Director and co-writer John Stephenson has examined the period when Mozart was to compose Don Giovanni. I’m no historian, nor a Mozart fanboy, but a quick google reveals his time in Prague did seem to have a significant influence on the famed opera.  But beyond that, Interlude in Prague seems comprised of half-truths, unrelated rumours of infidelity and other bits and bobs. It’s a potpourri of questionable facts that are lavishly fleshed out with more gratuitous embellishments than Trump’s twitter account; the result is an inventive fantasy about how Mozart’s famous opera might have been inspired.

Zuzanna Lubtak (admirably played by Morfydd Clark), a delicate young soprano in Mozart’s The Marriage of Figaro, is to be betrothed to the evil Baron Saloka (James Purefoy); a womanising predator who makes Weinstein look like a choir boy. Purefoy’s portrayal of the Baron shows fleeting moments of pure malice but for the most part, his character comes across as over-drawn and laughable. Enter Mozart (again, played admirably by Aneurin Barnard) to right the wrongs … oh, and fall in love with Zuzanna in the process.

If this all sounds a smidge camp, then you’re not too far from the full symphony. From the odd mixture of accents to the stilted and episodic story-telling, Interlude in Prague constantly threatens to descend into parody. Thankfully, it never does. Which is a relief, because the aforementioned poster quoting descriptors, along with some of the burgeoning acting talent makes Interlude in Prague juuuuust worth sitting through.

See my reviews for the NZ Herald here and for Witchdoctor here.

Funny Cow

funcowThe damp misery of England’s summer-less north isn’t the first place you’d look for a few laughs. But that’s where this tale about an aspiring standup comedian is set.  However, its illustration of domestic woe might catch you off guard as this story is more a survival tale than a celebration of feel-good laughs—for a movie about a standup comedian, it’s relentlessly glum. 

Maxine Peake (The Theory of Everything), plays the titular role of Funny Cow (we never discover her real name) as the film traces her life story from childhood giggler to fully-fledged standup comedian.  Brought up at the hands of an alcoholic mother and a violent dad, she copes with the horrors of her upbringing the best way she knows how—by defiantly laughing in the face of her abusers. As with her belligerently cheeky disposition, this film is an exercise in resilience and offers very little in the way of the comic relief.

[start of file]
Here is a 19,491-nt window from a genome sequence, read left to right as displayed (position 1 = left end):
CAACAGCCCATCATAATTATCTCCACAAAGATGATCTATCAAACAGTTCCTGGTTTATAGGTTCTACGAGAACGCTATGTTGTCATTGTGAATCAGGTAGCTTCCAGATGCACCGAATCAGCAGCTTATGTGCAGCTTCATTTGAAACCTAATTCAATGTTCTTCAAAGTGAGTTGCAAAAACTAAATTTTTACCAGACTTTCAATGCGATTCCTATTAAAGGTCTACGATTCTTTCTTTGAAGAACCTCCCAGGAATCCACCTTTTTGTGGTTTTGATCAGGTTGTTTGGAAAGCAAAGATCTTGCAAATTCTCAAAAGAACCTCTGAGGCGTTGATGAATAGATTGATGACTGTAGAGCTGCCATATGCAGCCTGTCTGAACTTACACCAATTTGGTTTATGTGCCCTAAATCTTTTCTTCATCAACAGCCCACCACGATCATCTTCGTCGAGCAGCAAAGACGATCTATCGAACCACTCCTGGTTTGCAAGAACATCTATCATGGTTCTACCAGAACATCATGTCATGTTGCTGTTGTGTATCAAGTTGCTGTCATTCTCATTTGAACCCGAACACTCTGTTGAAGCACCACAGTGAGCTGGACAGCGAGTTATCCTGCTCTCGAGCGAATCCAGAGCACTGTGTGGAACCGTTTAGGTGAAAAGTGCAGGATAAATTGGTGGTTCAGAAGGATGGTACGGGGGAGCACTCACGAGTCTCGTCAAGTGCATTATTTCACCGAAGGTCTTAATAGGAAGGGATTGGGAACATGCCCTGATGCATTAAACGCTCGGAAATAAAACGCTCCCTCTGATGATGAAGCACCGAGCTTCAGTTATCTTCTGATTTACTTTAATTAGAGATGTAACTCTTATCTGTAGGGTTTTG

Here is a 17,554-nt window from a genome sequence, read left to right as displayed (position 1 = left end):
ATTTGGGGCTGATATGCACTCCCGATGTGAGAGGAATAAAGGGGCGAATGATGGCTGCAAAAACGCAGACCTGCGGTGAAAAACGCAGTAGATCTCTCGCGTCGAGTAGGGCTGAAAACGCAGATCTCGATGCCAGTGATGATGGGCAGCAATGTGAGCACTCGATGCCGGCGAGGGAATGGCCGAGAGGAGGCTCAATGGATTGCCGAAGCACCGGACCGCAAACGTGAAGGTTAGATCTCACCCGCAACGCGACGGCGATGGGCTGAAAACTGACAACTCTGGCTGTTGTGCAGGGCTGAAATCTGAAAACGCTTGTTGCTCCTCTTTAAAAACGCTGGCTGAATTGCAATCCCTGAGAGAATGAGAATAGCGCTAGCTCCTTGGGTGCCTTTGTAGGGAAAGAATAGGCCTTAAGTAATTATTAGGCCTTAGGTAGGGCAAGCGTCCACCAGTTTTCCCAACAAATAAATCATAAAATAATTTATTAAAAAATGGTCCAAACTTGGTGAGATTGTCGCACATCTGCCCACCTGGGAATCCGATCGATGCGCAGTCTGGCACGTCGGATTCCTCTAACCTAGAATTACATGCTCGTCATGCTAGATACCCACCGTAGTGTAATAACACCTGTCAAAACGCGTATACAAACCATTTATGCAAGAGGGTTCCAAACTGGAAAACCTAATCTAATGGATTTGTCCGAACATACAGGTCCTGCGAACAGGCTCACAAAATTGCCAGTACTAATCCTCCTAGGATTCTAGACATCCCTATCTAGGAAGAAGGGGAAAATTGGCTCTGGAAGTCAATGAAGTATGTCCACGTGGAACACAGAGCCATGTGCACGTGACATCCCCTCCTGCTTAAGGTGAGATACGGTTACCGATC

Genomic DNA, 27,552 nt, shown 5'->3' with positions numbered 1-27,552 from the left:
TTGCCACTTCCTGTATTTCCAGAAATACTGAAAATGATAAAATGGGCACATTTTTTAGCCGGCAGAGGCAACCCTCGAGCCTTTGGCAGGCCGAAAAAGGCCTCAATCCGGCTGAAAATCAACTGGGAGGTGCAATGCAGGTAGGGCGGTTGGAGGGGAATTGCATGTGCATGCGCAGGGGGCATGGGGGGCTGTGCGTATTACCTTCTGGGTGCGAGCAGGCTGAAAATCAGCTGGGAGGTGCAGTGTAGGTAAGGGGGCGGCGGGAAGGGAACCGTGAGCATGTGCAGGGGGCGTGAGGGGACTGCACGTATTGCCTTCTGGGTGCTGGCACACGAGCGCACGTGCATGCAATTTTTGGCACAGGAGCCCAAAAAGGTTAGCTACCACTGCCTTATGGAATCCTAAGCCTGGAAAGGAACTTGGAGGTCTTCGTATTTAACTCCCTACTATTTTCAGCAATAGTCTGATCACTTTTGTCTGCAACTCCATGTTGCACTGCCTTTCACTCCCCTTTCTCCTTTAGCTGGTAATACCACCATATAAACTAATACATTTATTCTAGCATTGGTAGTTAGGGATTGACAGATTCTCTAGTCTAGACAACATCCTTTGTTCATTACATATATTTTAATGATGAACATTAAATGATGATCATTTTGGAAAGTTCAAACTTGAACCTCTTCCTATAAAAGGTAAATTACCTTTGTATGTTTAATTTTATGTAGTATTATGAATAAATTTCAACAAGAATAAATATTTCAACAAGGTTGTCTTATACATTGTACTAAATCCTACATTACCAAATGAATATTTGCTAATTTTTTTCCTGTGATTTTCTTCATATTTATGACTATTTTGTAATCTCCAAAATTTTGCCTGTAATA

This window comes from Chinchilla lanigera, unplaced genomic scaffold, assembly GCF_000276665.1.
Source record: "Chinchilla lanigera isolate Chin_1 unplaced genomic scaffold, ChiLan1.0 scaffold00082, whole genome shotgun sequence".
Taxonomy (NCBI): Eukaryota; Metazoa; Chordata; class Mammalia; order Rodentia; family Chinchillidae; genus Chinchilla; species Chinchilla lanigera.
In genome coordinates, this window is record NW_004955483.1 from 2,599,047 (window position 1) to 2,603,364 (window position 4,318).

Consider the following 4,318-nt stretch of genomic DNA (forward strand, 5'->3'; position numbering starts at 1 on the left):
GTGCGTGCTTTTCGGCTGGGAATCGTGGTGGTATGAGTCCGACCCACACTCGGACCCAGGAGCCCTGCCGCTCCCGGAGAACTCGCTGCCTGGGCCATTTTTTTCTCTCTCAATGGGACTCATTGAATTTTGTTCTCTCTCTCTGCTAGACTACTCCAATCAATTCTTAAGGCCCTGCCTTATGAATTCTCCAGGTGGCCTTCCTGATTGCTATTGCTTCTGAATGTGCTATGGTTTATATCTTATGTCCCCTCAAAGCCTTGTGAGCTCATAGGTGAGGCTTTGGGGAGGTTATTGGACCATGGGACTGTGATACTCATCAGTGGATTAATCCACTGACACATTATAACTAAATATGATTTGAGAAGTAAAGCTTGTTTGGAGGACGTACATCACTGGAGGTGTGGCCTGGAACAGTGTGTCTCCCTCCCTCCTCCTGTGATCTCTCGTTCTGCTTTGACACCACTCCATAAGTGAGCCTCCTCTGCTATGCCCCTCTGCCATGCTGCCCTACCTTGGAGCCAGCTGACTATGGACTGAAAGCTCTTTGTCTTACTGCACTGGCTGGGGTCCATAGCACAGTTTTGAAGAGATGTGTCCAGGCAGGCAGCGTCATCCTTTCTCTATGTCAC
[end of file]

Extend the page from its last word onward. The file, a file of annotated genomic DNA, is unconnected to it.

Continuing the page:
That’s not to say it is entirely bereft of lighter moments. Her affair with the ironically named Angus (Paddy Considine) applies a dry-witted eloquence to proceedings. His response to her backstory — “Why is it all the beautiful people are fucked up and all the wankers bestride the earth untouched” — so eloquently summarises most of the film’s broken characters. But despite offering some light at the end of the tunnel, even Angus eventually succumbs to the film’s oppressive mood.

Oh, and fair warning, Funny Cow’s standup routine, although historically authentic to the working men’s clubs of the time, provides the kind of questionable racism that might make some viewers uncomfortable.

But these quibbles aside, the film still has plenty to admire. Beautifully shot in all its bleak squalor, the cleverly considered narrative structure quite brilliantly reveals her life through fractured flashbacks. Some laser guided fourth-wall breaking, coupled with Peake’s superb performance, hammers home some of the film’s more salient themes. And if you can get through its depressing demeanour, Funny Cow does deliver a powerfully told tale of domestic survival that tugs on the heart-strings.

See my reviews for the NZ Herald here and for Witchdoctor here.

American Pastoral: Blu-ray review